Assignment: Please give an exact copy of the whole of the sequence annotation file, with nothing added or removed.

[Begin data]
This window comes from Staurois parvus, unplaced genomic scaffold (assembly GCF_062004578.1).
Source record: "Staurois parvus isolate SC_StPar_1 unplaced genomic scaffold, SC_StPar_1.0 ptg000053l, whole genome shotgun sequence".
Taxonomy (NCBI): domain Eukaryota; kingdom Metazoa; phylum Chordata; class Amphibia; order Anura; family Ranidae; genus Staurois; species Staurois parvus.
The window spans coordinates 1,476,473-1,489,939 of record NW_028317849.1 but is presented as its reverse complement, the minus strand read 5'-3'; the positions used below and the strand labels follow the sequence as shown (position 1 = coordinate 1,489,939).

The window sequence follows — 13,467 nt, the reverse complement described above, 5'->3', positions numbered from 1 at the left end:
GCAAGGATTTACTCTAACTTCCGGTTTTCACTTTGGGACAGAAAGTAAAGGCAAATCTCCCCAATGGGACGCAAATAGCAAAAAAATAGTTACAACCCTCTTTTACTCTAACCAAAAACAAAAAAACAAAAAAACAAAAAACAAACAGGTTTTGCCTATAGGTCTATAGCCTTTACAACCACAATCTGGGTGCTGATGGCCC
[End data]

This window comes from Staurois parvus, unplaced genomic scaffold (assembly GCF_062004578.1).
Source record: "Staurois parvus isolate SC_StPar_1 unplaced genomic scaffold, SC_StPar_1.0 ptg000053l, whole genome shotgun sequence".
Taxonomy (NCBI): domain Eukaryota; kingdom Metazoa; phylum Chordata; class Amphibia; order Anura; family Ranidae; genus Staurois; species Staurois parvus.
The window spans coordinates 1,476,473-1,489,939 of record NW_028317849.1 but is presented as its reverse complement, the minus strand read 5'-3'; the positions used below and the strand labels follow the sequence as shown (position 1 = coordinate 1,489,939).

The window sequence follows — 13,467 nt, the reverse complement described above, 5'->3', positions numbered from 1 at the left end:
GCAAGGATTTACTCTAACTTCCGGTTTTCACTTTGGGACAGAAAGTAAAGGCAAATCTCCCCAATGGGACGCAAATAGCAAAAAAATAGTTACAACCCTCTTTTACTCTAACCAAAAACAAAAAAACAAAAAAACAAAAAACAAACAGGTTTTGCCTATAGGTCTATAGCCTTTACAACCACAATCTGGGTGCTGATGGCCC